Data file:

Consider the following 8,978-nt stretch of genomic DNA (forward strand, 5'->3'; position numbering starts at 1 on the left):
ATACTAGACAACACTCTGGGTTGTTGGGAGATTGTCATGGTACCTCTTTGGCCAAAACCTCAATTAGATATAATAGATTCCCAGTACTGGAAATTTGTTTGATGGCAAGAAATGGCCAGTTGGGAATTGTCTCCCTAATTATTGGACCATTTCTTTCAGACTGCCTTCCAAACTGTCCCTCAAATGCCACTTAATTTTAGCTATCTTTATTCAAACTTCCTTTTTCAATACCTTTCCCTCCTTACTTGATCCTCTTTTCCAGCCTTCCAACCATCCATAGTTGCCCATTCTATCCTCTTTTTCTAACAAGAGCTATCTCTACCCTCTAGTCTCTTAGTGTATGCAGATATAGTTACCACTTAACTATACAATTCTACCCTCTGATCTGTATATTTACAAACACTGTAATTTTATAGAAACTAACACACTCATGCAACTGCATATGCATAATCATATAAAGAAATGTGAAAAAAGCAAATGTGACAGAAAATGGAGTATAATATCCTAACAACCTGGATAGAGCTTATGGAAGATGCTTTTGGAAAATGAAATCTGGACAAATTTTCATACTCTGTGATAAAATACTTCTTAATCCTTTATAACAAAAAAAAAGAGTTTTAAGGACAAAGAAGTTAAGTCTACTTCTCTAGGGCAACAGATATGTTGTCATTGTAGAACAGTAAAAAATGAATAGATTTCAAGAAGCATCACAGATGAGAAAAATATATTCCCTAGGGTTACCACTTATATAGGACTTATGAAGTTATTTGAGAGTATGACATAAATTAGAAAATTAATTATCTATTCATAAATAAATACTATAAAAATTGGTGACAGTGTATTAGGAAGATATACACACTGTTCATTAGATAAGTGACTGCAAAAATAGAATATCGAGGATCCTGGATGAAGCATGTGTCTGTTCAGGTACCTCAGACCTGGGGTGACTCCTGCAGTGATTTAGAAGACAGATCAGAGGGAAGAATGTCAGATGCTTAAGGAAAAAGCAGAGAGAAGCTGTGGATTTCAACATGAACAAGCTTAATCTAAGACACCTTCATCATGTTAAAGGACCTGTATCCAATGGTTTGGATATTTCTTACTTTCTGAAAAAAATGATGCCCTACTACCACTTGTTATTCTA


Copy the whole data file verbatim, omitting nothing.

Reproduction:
Consider the following 8,978-nt stretch of genomic DNA (forward strand, 5'->3'; position numbering starts at 1 on the left):
ATACTAGACAACACTCTGGGTTGTTGGGAGATTGTCATGGTACCTCTTTGGCCAAAACCTCAATTAGATATAATAGATTCCCAGTACTGGAAATTTGTTTGATGGCAAGAAATGGCCAGTTGGGAATTGTCTCCCTAATTATTGGACCATTTCTTTCAGACTGCCTTCCAAACTGTCCCTCAAATGCCACTTAATTTTAGCTATCTTTATTCAAACTTCCTTTTTCAATACCTTTCCCTCCTTACTTGATCCTCTTTTCCAGCCTTCCAACCATCCATAGTTGCCCATTCTATCCTCTTTTTCTAACAAGAGCTATCTCTACCCTCTAGTCTCTTAGTGTATGCAGATATAGTTACCACTTAACTATACAATTCTACCCTCTGATCTGTATATTTACAAACACTGTAATTTTATAGAAACTAACACACTCATGCAACTGCATATGCATAATCATATAAAGAAATGTGAAAAAAGCAAATGTGACAGAAAATGGAGTATAATATCCTAACAACCTGGATAGAGCTTATGGAAGATGCTTTTGGAAAATGAAATCTGGACAAATTTTCATACTCTGTGATAAAATACTTCTTAATCCTTTATAACAAAAAAAAAGAGTTTTAAGGACAAAGAAGTTAAGTCTACTTCTCTAGGGCAACAGATATGTTGTCATTGTAGAACAGTAAAAAATGAATAGATTTCAAGAAGCATCACAGATGAGAAAAATATATTCCCTAGGGTTACCACTTATATAGGACTTATGAAGTTATTTGAGAGTATGACATAAATTAGAAAATTAATTATCTATTCATAAATAAATACTATAAAAATTGGTGACAGTGTATTAGGAAGATATACACACTGTTCATTAGATAAGTGACTGCAAAAATAGAATATCGAGGATCCTGGATGAAGCATGTGTCTGTTCAGGTACCTCAGACCTGGGGTGACTCCTGCAGTGATTTAGAAGACAGATCAGAGGGAAGAATGTCAGATGCTTAAGGAAAAAGCAGAGAGAAGCTGTGGATTTCAACATGAACAAGCTTAATCTAAGACACCTTCATCATGTTAAAGGACCTGTATCCAATGGTTTGGATATTTCTTACTTTCTGAAAAAAATGATGCCCTACTACCACTTGTTATTCTA